Protect Your Hearing in the Shop
Choose ear protection that's comfortable, and learn how to use it correctly
Synopsis: The biggest challenge makers of hearing protectors face is making the devices comfortable enough that people will actually use them. This article details how the ear works, explaining hearing loss and noise-reduction methods. William Duckworth of Fine Woodworking shows lists the decibel levels for most shop tools and investigates a variety of products available for hearing protection, including custom-made earplugs.
For nearly 20 years I was exposed to the often painfully loud whines of tablesaws and routers, banging hammers, whirring planers and the assorted din you hear daily in a small cabinet shop. Did I wear hearing protection? Well, some of the time, but more often than not, no. I’d characterize those habits more as careless than as cavalier. I had two sets of earmuffs—one good pair for an employee and one fairly cheap set that I’d use on occasion. What I didn’t like about those earmuffs was that they just weren’t comfortable. The cushion quickly lost its spring and softness, affecting the seal; the plastic covering around the cushion was scratchy and hot, and it stuck to sweaty skin on warm days.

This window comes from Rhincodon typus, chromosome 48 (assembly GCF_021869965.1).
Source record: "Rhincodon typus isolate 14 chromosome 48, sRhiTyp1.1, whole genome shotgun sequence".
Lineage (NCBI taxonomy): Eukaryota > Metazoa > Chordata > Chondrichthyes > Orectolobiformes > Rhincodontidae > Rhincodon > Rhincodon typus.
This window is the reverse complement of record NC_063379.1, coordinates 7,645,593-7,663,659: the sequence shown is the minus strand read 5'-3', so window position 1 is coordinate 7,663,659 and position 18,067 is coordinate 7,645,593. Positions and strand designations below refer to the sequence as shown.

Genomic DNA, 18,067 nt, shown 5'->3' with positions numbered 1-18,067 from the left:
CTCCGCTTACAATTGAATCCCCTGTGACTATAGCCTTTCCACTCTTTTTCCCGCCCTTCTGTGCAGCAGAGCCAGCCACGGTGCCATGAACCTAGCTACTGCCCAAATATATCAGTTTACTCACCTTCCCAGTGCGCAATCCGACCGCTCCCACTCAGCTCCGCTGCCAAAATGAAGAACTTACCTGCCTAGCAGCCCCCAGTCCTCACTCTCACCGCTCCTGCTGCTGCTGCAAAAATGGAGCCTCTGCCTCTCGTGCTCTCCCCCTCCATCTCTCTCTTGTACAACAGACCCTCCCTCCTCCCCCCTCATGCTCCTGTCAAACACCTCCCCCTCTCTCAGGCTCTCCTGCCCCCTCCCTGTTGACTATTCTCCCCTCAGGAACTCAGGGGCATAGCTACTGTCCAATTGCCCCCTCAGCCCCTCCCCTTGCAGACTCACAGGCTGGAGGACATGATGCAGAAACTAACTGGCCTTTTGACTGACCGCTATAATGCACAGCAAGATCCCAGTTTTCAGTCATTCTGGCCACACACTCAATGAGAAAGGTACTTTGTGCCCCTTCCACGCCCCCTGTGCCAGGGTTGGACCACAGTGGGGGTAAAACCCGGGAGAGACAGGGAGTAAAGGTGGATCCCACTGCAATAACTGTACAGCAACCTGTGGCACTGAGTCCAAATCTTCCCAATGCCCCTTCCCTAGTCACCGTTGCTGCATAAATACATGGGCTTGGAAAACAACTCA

After speaking with a number of people in the hearing conservation industry, from makers of protection devices to hearing-aid suppliers, it turns out that my experience was not uncommon. The biggest challenge many makers of hearing protectors face is making devices comfortable enough that people will actually use them. Another thing I learned is that the science behind the effort to provide good hearing protection can be quite complicated. But like most other fields of study, you don’t have to understand all the science to benefit from its hard-won results. With that said, it may help to put some of that science into perspective.
Hearing loss—what is it, and what causes…